Senior Executives: thinking of relocating to the UK?
We answer common questions raised at key stages of the relocation process.
Forsters’ SenEx Advisory Group regularly advises internationally mobile company executives and professionals when a move to or from the UK is being considered. The move triggers many questions, some of which are based on common misconceptions about the UK’s tax, immigration and employment regimes.
In this series of Q&As we share answers to the questions commonly asked at each stage of the relocation process and seek to dispel some of those misconceptions.
Stage 1 – Considering the employment offer, negotiating the contract and package
- I’ve been offered a new role in the UK: what are the key terms that I should expect to see and which should I try to negotiate?
- By accepting a new role in the UK, I shall be treated as a “bad leaver” by my current employer and forfeit significant equity and deferred payments: is there anything that I can do?
- Will I be subject to tax on my worldwide income and gains if I become tax resident in the UK?
- I hear that it can be a common practice to have dual employment contracts: one in the UK, and the other abroad. What's this all about?
- I have some existing share options which have vested but I have not yet exercised them? What should I do about them?
- I am a private equity executive with carried interest in a fund I manage. Is there a way to improve my tax position in respect of this carry, or is this prevented by the UK’s new tax rules aimed at private equity?
Stage 2 – Offer accepted, planning to relocate to the UK
- Is there any pre-arrival planning I should do or can I settle in first?
- Will I be UK tax resident from the day I arrive in the UK?
- What is considered a day?
- What are the key employment law differences that I should be aware of?
- Can I come into the UK as a visitor and work or carry out business?
- What type of LTIP is typically offered to senior executives in the UK?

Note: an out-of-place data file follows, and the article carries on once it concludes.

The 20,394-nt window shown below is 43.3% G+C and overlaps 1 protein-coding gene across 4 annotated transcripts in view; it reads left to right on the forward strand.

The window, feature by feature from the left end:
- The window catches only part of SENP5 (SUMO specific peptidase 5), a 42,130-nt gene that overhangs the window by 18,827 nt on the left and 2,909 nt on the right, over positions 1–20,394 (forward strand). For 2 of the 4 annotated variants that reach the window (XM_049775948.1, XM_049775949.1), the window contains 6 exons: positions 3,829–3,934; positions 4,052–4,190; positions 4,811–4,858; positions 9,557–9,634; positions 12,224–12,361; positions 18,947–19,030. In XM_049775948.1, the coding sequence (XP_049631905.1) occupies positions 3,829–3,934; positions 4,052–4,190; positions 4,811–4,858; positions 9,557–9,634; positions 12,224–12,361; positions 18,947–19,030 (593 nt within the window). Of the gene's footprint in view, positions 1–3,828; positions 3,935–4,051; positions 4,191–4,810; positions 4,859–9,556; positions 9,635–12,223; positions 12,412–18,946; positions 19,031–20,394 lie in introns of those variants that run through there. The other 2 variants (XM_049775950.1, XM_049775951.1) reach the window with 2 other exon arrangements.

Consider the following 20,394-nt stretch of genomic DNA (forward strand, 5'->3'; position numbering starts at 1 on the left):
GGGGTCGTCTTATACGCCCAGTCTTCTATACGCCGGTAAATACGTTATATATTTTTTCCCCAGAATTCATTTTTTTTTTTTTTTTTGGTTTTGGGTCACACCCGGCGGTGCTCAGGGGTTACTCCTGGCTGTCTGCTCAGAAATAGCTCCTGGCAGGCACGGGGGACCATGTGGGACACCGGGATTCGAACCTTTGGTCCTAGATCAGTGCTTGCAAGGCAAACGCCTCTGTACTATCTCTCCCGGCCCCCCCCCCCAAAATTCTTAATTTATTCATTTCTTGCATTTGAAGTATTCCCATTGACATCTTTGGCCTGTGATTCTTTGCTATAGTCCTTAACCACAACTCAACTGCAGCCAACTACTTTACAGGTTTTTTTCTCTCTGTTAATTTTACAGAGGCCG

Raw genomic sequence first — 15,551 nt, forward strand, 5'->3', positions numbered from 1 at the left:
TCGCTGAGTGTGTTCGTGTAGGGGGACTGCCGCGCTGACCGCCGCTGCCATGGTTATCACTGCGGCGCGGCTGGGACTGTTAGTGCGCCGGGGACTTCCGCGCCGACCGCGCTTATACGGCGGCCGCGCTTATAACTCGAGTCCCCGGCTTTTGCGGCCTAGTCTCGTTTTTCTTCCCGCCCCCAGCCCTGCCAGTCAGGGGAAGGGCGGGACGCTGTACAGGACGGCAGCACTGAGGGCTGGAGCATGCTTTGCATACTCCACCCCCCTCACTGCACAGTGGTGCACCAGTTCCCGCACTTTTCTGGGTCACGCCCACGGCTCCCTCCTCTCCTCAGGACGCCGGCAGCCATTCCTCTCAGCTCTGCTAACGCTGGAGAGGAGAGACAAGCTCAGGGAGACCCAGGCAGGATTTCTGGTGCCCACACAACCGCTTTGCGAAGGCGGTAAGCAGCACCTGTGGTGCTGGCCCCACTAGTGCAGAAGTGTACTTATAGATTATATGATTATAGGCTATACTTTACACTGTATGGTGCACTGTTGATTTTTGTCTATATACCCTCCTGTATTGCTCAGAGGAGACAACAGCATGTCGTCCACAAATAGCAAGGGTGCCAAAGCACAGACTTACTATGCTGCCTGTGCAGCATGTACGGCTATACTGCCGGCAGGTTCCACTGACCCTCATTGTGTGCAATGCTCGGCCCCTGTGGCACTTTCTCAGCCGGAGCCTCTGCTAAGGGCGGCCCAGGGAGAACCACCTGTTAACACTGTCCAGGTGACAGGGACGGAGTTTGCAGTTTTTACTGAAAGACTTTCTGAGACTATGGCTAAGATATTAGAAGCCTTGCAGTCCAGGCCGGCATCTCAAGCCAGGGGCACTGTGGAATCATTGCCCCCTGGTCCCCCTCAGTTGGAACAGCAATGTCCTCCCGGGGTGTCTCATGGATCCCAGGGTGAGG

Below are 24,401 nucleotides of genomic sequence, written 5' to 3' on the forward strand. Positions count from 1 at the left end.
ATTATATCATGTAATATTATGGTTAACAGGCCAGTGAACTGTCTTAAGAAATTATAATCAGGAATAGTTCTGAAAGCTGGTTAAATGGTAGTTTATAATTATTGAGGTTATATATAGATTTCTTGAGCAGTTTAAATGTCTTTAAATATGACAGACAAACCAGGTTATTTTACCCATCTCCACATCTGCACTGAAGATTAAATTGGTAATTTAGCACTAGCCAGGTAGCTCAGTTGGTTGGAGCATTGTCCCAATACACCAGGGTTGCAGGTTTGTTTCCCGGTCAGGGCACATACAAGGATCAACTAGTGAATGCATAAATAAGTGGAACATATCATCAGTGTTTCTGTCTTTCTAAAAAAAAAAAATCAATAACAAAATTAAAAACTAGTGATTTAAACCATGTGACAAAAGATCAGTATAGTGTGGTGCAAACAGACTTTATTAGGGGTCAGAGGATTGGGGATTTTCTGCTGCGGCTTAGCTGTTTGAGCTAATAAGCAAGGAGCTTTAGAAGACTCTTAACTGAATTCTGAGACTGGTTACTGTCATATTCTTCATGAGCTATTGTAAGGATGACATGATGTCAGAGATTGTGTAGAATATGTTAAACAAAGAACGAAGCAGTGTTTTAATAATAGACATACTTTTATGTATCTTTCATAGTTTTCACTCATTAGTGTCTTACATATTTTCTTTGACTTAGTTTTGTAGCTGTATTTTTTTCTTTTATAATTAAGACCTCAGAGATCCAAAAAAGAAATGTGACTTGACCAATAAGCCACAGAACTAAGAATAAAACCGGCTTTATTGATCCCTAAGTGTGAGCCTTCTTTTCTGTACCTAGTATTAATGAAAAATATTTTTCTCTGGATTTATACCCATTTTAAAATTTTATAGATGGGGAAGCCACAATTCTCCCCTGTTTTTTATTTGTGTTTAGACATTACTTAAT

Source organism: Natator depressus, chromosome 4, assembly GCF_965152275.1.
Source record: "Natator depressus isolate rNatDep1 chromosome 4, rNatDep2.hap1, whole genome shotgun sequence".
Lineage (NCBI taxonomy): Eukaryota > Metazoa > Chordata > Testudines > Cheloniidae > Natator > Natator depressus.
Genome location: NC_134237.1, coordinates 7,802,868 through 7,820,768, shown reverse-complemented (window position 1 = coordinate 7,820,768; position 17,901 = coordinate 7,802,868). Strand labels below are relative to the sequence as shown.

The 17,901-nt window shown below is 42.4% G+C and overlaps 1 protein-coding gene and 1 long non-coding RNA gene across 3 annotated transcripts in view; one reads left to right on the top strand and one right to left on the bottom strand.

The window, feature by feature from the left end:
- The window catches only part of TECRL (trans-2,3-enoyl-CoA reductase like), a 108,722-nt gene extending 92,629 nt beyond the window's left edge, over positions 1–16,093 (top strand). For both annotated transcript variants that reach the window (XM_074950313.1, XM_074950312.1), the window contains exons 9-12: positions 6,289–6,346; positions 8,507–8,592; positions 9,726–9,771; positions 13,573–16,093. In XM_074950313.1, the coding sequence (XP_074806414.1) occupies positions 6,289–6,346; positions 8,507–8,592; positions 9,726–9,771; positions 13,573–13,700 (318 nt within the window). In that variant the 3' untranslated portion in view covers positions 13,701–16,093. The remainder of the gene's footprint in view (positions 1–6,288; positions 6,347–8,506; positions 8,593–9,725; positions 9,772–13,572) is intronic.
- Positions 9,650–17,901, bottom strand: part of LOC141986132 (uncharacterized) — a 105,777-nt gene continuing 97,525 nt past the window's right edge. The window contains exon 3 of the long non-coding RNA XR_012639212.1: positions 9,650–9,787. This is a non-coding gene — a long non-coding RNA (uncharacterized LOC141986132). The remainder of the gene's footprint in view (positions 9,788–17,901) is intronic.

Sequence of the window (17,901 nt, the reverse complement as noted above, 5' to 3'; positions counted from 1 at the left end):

Stage 3 – When the employee has relocated to the UK and employment has started
- I assume I can't get naturalised as a British citizen and obtain a passport if I want to remain non-domiciled?
- What factors other than citizenship will be taken into account in determining my domicile status and, if I do become UK domiciled, can I reverse the position?
- I am being offered Crypto tokens as an incentive by my employer. How will I be taxed?
- I've bought a UK property, as my job will keep me here for 5 years or more. I have put a Will in place as my conveyancer suggested to deal with the house. It covers all my assets, including my assets in France, where I remain domiciled.
- Once I become UK resident, can I avail myself of the remittance basis in respect of any income or gains arising on my cryptoassets?
- I have old US stock options granted 2 years ago by my then US employer over shares in the US top company of the group granted when my duties were solely in the US. I am now employed by the wholly owned UK subsidiary: do I pay UK taxes on vesting?
Stage 4 – Moving on from the UK
- I have Indefinite Leave to Remain (ILR) in the UK having permanently resided here to work as a C-suite executive for a number of years. I’m considering a new employment opportunity abroad. What’s the impact on my ILR if I leave the UK to take up this new role?
- Your employer has indicated that they no longer require you to work in the UK – what should you think about?
- By becoming a non-resident in the UK, do I escape the tax net?
- I bought a property in the UK in my name while I was here. I am undecided whether to sell it or keep it – what UK tax considerations should I bear in mind?
- How will my cryptoassets be affected if I were to move country?
As showcased in these Q&As there are a wide range of matters to contend with when considering relocation. Beyond the primary career opportunity, there are employment and fiscal implications. There are also immigration issues to consider.
It is imperative to seek independent advice early in the process; this will help to ensure the relocation and remuneration package is structured to best suit individual circumstances and take advantage of any cross-border reliefs such as relevant Double Tax Treaties that could mitigate the same income being taxed in two different jurisdictions where an individual is employed in one jurisdiction but spends significant time working in another.
Please do contact any member of our Sen Ex Advisory Group to suggest a question or to find out more about how we can help.
Individuals and families intending to relocate to the UK should ensure they undertake pre-arrival tax planning in advance of a move, so that their affairs are arranged as efficiently as possible for UK tax purposes.